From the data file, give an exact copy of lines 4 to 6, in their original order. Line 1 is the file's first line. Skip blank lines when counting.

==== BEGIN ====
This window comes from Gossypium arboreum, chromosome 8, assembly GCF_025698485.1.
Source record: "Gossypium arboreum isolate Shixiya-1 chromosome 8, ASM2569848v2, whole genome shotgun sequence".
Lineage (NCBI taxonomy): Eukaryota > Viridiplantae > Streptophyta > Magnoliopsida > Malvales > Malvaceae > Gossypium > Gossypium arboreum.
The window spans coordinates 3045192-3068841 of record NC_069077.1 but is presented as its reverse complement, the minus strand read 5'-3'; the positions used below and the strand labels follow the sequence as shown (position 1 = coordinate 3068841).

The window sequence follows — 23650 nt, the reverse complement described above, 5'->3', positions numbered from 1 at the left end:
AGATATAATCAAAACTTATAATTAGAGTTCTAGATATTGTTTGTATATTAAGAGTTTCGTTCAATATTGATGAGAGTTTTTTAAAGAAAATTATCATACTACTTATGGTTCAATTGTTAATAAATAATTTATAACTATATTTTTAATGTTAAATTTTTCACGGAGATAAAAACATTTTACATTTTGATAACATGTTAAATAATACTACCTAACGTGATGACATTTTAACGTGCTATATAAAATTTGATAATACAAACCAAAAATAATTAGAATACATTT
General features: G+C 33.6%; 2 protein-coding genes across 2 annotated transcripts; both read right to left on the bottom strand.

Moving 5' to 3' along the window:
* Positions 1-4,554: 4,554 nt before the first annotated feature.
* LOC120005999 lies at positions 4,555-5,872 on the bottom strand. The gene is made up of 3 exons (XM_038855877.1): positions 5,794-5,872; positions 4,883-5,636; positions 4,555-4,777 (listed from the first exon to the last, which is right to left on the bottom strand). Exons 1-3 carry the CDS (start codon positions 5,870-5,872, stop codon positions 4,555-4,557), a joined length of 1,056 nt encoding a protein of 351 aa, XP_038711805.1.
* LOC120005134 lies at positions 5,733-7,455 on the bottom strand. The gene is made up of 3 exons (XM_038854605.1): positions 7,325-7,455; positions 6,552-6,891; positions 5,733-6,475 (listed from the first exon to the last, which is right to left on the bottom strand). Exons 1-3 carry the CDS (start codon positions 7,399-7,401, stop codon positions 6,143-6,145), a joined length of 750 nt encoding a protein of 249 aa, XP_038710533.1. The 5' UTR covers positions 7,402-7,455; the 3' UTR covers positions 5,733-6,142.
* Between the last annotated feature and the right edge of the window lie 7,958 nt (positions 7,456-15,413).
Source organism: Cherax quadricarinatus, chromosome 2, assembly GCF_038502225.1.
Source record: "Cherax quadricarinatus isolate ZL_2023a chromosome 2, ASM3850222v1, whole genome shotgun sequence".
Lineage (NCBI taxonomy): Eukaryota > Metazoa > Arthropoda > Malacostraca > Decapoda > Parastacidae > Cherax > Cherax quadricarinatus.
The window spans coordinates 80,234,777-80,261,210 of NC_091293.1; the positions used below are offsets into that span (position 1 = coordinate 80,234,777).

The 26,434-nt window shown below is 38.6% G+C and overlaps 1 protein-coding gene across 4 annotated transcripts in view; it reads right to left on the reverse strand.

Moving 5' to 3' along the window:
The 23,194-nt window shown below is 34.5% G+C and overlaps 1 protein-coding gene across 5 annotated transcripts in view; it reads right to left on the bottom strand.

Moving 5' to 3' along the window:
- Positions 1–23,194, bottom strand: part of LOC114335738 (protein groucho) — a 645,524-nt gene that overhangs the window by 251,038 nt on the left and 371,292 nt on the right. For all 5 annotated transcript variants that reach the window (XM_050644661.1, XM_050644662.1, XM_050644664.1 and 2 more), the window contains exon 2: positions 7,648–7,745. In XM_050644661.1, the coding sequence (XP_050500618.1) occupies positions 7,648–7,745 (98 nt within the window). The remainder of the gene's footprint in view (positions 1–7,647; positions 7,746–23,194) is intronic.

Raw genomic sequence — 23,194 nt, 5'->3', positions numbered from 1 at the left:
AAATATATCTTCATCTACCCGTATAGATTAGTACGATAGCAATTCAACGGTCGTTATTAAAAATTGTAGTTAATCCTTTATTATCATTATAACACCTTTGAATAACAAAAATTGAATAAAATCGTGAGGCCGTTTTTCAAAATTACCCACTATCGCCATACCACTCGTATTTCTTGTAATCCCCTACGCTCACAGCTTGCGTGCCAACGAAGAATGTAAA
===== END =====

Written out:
The window spans coordinates 3045192-3068841 of record NC_069077.1 but is presented as its reverse complement, the minus strand read 5'-3'; the positions used below and the strand labels follow the sequence as shown (position 1 = coordinate 3068841).

The window sequence follows — 23650 nt, the reverse complement described above, 5'->3', positions numbered from 1 at the left end:
AGATATAATCAAAACTTATAATTAGAGTTCTAGATATTGTTTGTATATTAAGAGTTTCGTTCAATATTGATGAGAGTTTTTTAAAGAAAATTATCATACTACTTATGGTTCAATTGTTAATAAATAATTTATAACTATATTTTTAATGTTAAATTTTTCACGGAGATAAAAACATTTTACATTTTGATAACATGTTAAATAATACTACCTAACGTGATGACATTTTAACGTGCTATATAAAATTTGATAATACAAACCAAAAATAATTAGAATACATTT